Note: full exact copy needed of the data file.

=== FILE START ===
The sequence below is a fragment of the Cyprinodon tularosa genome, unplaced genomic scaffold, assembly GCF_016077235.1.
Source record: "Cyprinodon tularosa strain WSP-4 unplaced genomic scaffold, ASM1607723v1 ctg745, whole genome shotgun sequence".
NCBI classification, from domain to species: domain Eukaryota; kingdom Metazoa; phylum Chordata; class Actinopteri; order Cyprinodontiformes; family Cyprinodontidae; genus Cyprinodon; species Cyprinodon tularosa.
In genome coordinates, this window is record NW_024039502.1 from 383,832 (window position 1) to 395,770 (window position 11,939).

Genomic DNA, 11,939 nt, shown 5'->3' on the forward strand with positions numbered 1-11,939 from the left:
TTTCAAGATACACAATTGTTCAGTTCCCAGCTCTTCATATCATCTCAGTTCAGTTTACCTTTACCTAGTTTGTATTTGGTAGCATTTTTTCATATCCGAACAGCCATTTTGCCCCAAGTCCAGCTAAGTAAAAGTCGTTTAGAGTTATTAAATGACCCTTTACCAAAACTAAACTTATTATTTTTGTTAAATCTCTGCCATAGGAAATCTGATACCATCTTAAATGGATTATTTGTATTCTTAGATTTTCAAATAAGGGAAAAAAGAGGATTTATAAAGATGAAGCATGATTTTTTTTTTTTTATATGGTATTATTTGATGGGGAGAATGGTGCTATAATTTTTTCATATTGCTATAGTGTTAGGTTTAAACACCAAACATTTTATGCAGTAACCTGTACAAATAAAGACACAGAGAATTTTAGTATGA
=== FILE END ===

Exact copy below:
The sequence below is a fragment of the Cyprinodon tularosa genome, unplaced genomic scaffold, assembly GCF_016077235.1.
Source record: "Cyprinodon tularosa strain WSP-4 unplaced genomic scaffold, ASM1607723v1 ctg745, whole genome shotgun sequence".
NCBI classification, from domain to species: domain Eukaryota; kingdom Metazoa; phylum Chordata; class Actinopteri; order Cyprinodontiformes; family Cyprinodontidae; genus Cyprinodon; species Cyprinodon tularosa.
In genome coordinates, this window is record NW_024039502.1 from 383,832 (window position 1) to 395,770 (window position 11,939).

Genomic DNA, 11,939 nt, shown 5'->3' on the forward strand with positions numbered 1-11,939 from the left:
TTTCAAGATACACAATTGTTCAGTTCCCAGCTCTTCATATCATCTCAGTTCAGTTTACCTTTACCTAGTTTGTATTTGGTAGCATTTTTTCATATCCGAACAGCCATTTTGCCCCAAGTCCAGCTAAGTAAAAGTCGTTTAGAGTTATTAAATGACCCTTTACCAAAACTAAACTTATTATTTTTGTTAAATCTCTGCCATAGGAAATCTGATACCATCTTAAATGGATTATTTGTATTCTTAGATTTTCAAATAAGGGAAAAAAGAGGATTTATAAAGATGAAGCATGATTTTTTTTTTTTTATATGGTATTATTTGATGGGGAGAATGGTGCTATAATTTTTTCATATTGCTATAGTGTTAGGTTTAAACACCAAACATTTTATGCAGTAACCTGTACAAATAAAGACACAGAGAATTTTAGTATGA